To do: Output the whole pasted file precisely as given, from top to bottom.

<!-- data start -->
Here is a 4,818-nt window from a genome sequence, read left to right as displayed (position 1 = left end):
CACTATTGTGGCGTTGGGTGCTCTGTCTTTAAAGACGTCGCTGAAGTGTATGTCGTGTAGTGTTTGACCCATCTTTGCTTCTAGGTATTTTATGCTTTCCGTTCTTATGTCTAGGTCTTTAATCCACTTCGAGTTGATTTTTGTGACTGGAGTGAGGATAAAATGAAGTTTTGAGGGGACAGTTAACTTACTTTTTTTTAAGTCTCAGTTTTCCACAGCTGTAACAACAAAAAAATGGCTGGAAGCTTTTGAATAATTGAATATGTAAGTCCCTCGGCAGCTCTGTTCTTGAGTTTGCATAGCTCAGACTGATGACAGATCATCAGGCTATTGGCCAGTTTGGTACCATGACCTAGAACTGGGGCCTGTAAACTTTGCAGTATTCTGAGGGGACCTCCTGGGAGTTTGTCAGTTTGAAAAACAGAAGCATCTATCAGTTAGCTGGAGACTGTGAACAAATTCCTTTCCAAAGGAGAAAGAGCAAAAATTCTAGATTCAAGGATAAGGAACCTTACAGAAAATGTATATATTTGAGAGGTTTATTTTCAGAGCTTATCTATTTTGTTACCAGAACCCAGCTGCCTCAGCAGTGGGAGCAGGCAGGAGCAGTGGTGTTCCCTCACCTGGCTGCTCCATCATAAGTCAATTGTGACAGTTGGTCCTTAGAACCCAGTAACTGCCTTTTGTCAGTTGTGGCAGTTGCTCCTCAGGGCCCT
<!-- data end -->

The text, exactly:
Here is a 4,818-nt window from a genome sequence, read left to right as displayed (position 1 = left end):
CACTATTGTGGCGTTGGGTGCTCTGTCTTTAAAGACGTCGCTGAAGTGTATGTCGTGTAGTGTTTGACCCATCTTTGCTTCTAGGTATTTTATGCTTTCCGTTCTTATGTCTAGGTCTTTAATCCACTTCGAGTTGATTTTTGTGACTGGAGTGAGGATAAAATGAAGTTTTGAGGGGACAGTTAACTTACTTTTTTTTAAGTCTCAGTTTTCCACAGCTGTAACAACAAAAAAATGGCTGGAAGCTTTTGAATAATTGAATATGTAAGTCCCTCGGCAGCTCTGTTCTTGAGTTTGCATAGCTCAGACTGATGACAGATCATCAGGCTATTGGCCAGTTTGGTACCATGACCTAGAACTGGGGCCTGTAAACTTTGCAGTATTCTGAGGGGACCTCCTGGGAGTTTGTCAGTTTGAAAAACAGAAGCATCTATCAGTTAGCTGGAGACTGTGAACAAATTCCTTTCCAAAGGAGAAAGAGCAAAAATTCTAGATTCAAGGATAAGGAACCTTACAGAAAATGTATATATTTGAGAGGTTTATTTTCAGAGCTTATCTATTTTGTTACCAGAACCCAGCTGCCTCAGCAGTGGGAGCAGGCAGGAGCAGTGGTGTTCCCTCACCTGGCTGCTCCATCATAAGTCAATTGTGACAGTTGGTCCTTAGAACCCAGTAACTGCCTTTTGTCAGTTGTGGCAGTTGCTCCTCAGGGCCCT